Ruling the world, one anthem at a time….
Published by JB on April 27, 2014.
Not merely satisfied with their streak of Grammy nominations for what they produce on vinyl (it feels soooo good to say that, by the way) Arcade Fire follows-up their headlining Coachella performances with a new leg of their shiny Reflektor tour. Gone are the square-shaped video screens they recently wore (I wanted to see the Prince one). Nope, we’re now into oversized Halloween style masks of the Pope, Obama and anything else they can get their roady costume staff to concoct. Blend that in with the 60% rate of fans showing up in either formal gear or costumes and you see Arcade Fire actually pull off what seemed like a dumb idea many months ago. They turn their live show into one Flaming Lips-style masquerade ball. It’s unpredictible, remarkable and held together in unison by the sing along undercurrent of their biggest hits. Chanting at the top of our lungs to ‘Wake Up’ is as easy for us right now as singing along to ‘Hey Jude’. We want to drink the kool-aid, and right now Arcade Fire is making the music that is so remarkably eclectic it harkens back to U2’s dramatic shift in styles from the late 80’s into the early 90’s. Both bands pull off reinvention with style and quality. They don’t do it for the sake of change, they do it for the sake of getting better. Only a tiny number of great bands have pulled off such an eclectic style with both commercial and critical success (Beatles, Pink Floyd, U2, Smashing Pumpkins, Radiohead, etc.).
This show was humorously marred with Butler’s technical struggles with his guitars (one member of the road crew got chewed out pretty good during the 6th or 7th song) and Butler even laughed as he completely forgot the 2nd verse to ‘Joan of Arc’. At the end of the night they inadvertantly pulled off a Kansas cover (‘Dust in the Wind’) before realizing one important fact – they weren’t in Kansas. Yeah, oops. It all amounted to less than a speed bump on their rocket flight this evening. Finding that perfect mix between showmanship and musicianship Arcade Fire is showing us the deluxe version of themselves right now. Certainly it can’t continue on this pace, right? I predict a scaled down approach to their music next time around, but I thought that last time. Some tracks are just truly sublime. The opener “Here Comes the Night Time” with Butler entering the stage after a trek through the crowd is as clever a track as they’ve ever released. It’s head-bobbing, mid-tempo dance groove is magnetic. They fuse it perfectly in the live setting with the wonderful title track to the magnum opus The Suburbs. Two entirely different style songs – working perfectly together in the same show.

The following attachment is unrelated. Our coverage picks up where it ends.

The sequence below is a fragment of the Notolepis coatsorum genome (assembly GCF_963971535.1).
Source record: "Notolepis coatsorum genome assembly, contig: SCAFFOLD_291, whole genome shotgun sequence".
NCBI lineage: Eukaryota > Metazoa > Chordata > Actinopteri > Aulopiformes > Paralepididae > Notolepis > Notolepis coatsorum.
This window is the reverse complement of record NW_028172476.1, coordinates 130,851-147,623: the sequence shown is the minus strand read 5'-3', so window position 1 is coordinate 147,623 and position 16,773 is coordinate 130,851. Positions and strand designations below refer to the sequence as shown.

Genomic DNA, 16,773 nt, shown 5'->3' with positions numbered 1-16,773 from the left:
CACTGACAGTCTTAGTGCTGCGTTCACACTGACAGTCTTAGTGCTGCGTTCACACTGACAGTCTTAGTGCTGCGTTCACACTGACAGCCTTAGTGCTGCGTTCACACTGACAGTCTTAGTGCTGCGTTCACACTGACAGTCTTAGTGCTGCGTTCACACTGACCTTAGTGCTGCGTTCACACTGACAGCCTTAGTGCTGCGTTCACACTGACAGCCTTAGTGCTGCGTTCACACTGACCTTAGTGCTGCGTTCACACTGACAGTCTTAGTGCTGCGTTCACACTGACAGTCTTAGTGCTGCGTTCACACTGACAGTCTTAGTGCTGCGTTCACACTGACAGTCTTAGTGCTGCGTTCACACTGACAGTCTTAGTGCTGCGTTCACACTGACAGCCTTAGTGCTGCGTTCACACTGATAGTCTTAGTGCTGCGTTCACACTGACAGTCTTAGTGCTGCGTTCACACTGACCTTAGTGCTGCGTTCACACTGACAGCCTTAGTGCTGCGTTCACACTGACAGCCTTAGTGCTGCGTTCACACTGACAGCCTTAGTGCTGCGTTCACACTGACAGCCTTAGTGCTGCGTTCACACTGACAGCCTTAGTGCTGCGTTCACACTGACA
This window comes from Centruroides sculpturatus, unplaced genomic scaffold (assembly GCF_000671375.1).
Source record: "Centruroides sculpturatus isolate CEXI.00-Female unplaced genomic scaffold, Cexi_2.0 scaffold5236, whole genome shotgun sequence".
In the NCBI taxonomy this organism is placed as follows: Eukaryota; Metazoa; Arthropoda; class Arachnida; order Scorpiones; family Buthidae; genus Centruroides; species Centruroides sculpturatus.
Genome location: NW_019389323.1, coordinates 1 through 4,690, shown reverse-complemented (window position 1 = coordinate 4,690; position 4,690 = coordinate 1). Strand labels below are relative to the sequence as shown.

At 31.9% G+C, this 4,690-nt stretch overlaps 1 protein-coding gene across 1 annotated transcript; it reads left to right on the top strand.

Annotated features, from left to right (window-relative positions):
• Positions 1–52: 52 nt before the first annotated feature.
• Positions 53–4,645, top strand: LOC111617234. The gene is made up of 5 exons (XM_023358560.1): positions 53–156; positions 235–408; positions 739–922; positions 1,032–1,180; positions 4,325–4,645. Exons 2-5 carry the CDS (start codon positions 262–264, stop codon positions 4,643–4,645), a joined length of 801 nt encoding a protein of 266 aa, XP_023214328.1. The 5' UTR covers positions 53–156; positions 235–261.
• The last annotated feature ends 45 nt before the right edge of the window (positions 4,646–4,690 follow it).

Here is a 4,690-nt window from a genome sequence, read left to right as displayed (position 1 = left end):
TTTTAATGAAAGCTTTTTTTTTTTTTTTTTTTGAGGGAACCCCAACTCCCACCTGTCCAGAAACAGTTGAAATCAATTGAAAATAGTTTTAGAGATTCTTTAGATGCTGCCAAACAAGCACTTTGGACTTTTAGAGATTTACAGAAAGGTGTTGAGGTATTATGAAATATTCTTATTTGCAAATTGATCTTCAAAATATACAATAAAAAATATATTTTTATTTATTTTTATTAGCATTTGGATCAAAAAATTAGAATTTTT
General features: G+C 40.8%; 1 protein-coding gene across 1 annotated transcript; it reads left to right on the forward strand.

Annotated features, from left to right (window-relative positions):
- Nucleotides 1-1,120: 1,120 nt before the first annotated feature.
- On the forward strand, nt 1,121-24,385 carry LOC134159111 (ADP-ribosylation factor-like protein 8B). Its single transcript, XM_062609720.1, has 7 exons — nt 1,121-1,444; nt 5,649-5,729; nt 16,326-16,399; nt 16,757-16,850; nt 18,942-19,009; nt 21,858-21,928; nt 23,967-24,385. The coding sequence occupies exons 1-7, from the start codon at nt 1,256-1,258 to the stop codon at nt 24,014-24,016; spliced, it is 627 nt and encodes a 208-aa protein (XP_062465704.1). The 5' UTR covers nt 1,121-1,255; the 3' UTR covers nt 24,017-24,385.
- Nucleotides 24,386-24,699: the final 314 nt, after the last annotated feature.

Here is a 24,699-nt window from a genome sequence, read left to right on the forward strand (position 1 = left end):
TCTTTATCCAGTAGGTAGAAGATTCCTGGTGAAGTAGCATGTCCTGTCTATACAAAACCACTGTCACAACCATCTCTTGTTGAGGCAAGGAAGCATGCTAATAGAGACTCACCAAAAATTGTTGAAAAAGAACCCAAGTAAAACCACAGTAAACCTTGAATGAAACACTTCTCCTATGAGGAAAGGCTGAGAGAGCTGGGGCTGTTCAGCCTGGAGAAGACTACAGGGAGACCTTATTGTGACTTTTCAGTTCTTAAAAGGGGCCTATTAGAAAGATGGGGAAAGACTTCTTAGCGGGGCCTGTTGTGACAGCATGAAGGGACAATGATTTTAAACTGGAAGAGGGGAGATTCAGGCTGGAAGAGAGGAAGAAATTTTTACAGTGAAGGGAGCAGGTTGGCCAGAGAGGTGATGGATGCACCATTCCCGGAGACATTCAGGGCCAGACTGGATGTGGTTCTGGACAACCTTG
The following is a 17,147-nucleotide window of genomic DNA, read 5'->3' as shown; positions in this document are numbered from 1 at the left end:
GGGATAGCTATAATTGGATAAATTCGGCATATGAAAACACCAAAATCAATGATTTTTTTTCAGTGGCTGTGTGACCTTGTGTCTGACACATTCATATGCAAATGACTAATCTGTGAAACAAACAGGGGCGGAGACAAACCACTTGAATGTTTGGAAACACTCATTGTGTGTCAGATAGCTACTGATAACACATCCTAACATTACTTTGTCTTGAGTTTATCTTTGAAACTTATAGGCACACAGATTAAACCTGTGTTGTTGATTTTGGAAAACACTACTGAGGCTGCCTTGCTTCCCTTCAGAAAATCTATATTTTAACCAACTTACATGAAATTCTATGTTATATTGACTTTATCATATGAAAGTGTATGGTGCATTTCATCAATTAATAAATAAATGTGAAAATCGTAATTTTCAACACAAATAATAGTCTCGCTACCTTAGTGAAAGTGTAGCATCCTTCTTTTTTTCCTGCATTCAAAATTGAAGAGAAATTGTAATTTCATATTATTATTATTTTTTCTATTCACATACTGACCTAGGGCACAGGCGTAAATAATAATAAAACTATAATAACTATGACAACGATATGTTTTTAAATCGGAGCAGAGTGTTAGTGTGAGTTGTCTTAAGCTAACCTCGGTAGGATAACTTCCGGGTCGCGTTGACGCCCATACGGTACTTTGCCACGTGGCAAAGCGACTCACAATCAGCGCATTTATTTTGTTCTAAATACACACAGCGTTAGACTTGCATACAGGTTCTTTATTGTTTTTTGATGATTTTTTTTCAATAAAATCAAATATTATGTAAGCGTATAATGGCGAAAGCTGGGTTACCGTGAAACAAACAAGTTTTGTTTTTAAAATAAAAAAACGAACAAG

Butler is tall and lumpy but croons remarkably well – bending his knees to look into the crowd as the microphone hangs at an angle near his mouth. His showmanship has confidence and his movements are no longer clumsy. He’s like Jim Morrison and still getting better. His stage presence is powerful – moving from bass to guitar with blind ease and I never sensed a drop in his vocals – and I was trying to listen for one. He just kept coming.
The 11-piece band (that I counted) is the excessive delight and contrast to the we’re-too-cool-to-add members approach of great bands like the Black Keys (even though the last time I saw the Keys live there were far more than the two of them onstage). Sometimes excess works just fine when it’s pulled off like this. What we’re witnessing right now and in the past decade with Arcade Fire is a group that has darn near solidified it’s place many years from now into the Rock and Roll Hall of Fame. How many times do you mutter to yourself when you see the Rock and Roll Hall of Fame on TV and wish you had seen a certain HoF band play live in their prime? Well, it’s happening now with Arcade Fire and it’s leaving an imprint on our musical culture much bands like Pink Floyd once did. Catch it now!